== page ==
With their sophomore record Limits of Desire, Brooklyn’s Small Black said they are seeking ”modern connectivity and interaction.” With the album’s 10 tracks, the foursome find their emotional treasure, only at the cost of their more alluring production components.
The appeal of the band’s 2010 debut, New Chain, stemmed from songs with simple structures embellished with exhilarating tweaks and flourishes. But as the band began to move away from their chillwave label, their pursuit of clarity led them to strip away those “details” and rely on baser emotional sentiments.
And all that emotion is just as captivating. “No Stranger” sees frontman Josh Kolenik make a profound declaration for interpersonal connection, cooing, “Take me through your barricades/Push me through your city walls/Take me, I can be whoever you want/Youre no stranger to me.” Amid the saccharine beat of wubby synths and drum machines, it’s a huge, almost staggering development from when they started.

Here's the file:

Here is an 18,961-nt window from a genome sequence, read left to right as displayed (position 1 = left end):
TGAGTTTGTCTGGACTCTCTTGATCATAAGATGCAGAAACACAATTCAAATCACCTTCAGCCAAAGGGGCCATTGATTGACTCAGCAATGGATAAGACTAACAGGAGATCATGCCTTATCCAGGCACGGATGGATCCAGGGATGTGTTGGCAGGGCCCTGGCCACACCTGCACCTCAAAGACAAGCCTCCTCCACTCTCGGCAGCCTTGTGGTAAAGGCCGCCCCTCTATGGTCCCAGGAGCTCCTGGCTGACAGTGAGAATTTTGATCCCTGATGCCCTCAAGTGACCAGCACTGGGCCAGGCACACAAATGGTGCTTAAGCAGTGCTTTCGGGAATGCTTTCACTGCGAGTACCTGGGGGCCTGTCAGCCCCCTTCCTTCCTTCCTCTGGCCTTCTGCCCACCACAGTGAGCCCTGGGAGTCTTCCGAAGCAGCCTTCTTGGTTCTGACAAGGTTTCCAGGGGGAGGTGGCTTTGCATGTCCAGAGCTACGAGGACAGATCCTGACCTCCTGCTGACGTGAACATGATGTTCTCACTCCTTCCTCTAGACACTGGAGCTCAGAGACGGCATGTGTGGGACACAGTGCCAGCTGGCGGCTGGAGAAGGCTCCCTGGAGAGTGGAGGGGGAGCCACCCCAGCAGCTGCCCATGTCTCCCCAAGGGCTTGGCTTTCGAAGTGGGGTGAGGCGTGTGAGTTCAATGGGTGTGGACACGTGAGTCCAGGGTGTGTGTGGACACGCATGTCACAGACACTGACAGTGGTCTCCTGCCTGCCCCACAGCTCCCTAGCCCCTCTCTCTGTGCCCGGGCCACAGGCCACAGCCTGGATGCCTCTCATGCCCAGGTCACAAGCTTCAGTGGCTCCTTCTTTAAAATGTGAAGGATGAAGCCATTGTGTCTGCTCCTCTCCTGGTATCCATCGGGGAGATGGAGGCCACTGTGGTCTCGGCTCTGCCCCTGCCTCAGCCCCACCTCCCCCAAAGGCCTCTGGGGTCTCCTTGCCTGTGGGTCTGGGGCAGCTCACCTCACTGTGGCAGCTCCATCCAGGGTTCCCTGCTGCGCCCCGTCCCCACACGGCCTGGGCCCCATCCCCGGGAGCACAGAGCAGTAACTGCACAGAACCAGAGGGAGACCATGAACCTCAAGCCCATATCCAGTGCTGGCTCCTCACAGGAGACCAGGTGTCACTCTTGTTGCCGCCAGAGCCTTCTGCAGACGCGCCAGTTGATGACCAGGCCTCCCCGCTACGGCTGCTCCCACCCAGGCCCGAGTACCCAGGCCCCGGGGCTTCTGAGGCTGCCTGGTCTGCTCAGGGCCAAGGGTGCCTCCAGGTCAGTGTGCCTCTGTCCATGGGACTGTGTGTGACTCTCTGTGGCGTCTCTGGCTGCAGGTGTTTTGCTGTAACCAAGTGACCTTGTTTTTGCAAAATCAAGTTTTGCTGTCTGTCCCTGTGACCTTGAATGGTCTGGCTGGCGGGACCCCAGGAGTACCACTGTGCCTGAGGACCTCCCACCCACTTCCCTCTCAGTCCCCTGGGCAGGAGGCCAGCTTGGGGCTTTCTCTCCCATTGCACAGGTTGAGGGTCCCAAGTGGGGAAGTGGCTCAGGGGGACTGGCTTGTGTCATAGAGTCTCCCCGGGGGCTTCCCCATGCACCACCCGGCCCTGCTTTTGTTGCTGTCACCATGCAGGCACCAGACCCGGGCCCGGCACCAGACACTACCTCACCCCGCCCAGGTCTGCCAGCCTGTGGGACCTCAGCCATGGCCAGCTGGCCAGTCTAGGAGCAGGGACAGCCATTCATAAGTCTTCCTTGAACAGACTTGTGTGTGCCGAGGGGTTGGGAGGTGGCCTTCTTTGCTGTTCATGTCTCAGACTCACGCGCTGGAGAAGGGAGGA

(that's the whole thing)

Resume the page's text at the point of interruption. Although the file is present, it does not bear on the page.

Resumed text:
Album opener “Free At Dawn” features little else than that titular mantra repeated ad nauseam, yet there’s a kind of existential relief and joy to it that you can’t help but react to with similar contentment. The band ensure their journey toward maturation isn’t too forced by filling “Breathless” and its uptempo groove with contradictory apathy and uncertainty (“I’m standing in tomorrow’s way/Future’s fine/Least it seems OK”).
The production isn’t totally underwhelming, just streamlined to develop a sense of dream-like haziness. There are several bright spots: “Proper Spirit” is the trippy love-child of synth-pop and cheesy ’80s rock ballads, while “Shook Loves” implements pitchy horns to sound like synth-jazz. The focus, though, is on their emotions, the band presenting themselves as troubled, complicated souls trying to figure it all out.
Essential Tracks: “No Stranger” and ”Breathless”